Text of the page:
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Nano-scale optical devices are an active research are in many exciting areas including low-power high-speed information processing, quantum technologies, and bio-sensing. Nano-patterned dielectric structures, such as photonic crystals, microdisks and pillars, provide outstanding control of light propagation and resonant effects. This enables us to study interesting quantum and nonlinear optics phenomena. To realize state-of-the-art devices, Radulaski Lab specializes in nanofabrication and numerical modeling. Nanofabrication efforts are based on electron beam lithography and reactive ion etching, while the modeling is performed using Maxwell equations solvers.
Quantum Technologies Based on Color Centers
Quantum technologies are an exciting area of academic studies that has recently emerged in industry research. Radulaski Lab studies the luminescing defects in wide band gap materials such as silicon carbide and diamond, called color centers. Color centers behave like atoms, but in solid-state. They are excellent systems for the development of quantum hardware because of their single-photon emission and spin-photon entanglement mechanisms. By engineering nanophotonic devices that contain color centers, Radulaski Lab seeks to enhance interaction of light and matter required for advanced applications in quantum cryptography, quantum computing and biosensing.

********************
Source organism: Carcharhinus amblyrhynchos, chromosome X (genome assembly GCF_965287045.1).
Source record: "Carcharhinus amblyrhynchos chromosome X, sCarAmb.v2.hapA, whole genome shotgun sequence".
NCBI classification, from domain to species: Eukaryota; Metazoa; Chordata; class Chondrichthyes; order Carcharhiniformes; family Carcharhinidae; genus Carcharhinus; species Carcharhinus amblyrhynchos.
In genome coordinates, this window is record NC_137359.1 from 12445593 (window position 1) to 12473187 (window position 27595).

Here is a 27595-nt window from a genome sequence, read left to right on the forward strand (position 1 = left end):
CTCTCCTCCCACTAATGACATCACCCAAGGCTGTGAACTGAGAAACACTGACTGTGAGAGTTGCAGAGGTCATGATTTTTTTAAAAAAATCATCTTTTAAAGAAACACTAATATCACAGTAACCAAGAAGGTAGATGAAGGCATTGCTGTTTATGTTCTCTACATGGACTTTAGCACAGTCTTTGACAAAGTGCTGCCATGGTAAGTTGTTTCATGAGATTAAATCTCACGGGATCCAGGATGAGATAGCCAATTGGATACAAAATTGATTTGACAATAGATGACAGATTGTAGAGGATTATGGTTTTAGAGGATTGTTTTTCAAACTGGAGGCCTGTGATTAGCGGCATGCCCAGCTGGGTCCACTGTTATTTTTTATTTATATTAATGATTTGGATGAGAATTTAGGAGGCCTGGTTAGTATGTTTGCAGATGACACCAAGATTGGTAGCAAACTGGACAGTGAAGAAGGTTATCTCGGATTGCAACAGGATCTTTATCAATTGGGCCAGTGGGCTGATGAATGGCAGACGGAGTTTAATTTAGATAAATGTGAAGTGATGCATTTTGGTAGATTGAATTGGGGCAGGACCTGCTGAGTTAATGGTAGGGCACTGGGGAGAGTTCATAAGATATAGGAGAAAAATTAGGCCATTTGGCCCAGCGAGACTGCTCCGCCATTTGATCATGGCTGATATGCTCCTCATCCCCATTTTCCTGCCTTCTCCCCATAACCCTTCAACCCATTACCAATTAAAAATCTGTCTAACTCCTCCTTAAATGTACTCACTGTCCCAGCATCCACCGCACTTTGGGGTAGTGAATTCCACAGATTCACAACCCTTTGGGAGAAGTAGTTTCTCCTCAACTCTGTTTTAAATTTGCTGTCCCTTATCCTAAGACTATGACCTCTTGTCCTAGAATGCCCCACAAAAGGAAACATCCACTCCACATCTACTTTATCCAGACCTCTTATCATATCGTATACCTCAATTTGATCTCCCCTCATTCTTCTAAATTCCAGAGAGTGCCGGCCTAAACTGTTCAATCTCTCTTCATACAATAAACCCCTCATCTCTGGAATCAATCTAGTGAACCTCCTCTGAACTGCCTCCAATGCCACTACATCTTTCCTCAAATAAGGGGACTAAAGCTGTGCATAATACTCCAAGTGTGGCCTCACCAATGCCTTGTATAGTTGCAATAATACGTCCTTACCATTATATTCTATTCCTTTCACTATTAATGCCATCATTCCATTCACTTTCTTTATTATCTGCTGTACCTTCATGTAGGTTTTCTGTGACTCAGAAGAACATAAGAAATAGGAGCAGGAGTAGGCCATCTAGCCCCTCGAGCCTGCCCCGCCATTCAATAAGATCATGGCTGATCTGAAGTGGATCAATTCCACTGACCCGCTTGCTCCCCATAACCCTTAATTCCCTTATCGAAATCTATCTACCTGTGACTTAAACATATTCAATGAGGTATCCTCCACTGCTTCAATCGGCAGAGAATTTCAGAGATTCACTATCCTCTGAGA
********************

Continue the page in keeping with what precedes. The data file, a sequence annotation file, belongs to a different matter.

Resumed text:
Quantum Light Generation
Generation of quantum light is a key ingredient to many quantum technologies, including quantum communication and quantum metrology. Color centers in silicon carbide and diamond behave as nearly-identical quantum emitters and, therefore, provide new directions for the quantum light generation, such as through the collective coupling to a common nanocavity. Radulaski lab studies emission and coherence effects in such systems to reveal novel mechanisms for robust and high-quality generation of single photons and photon bundles.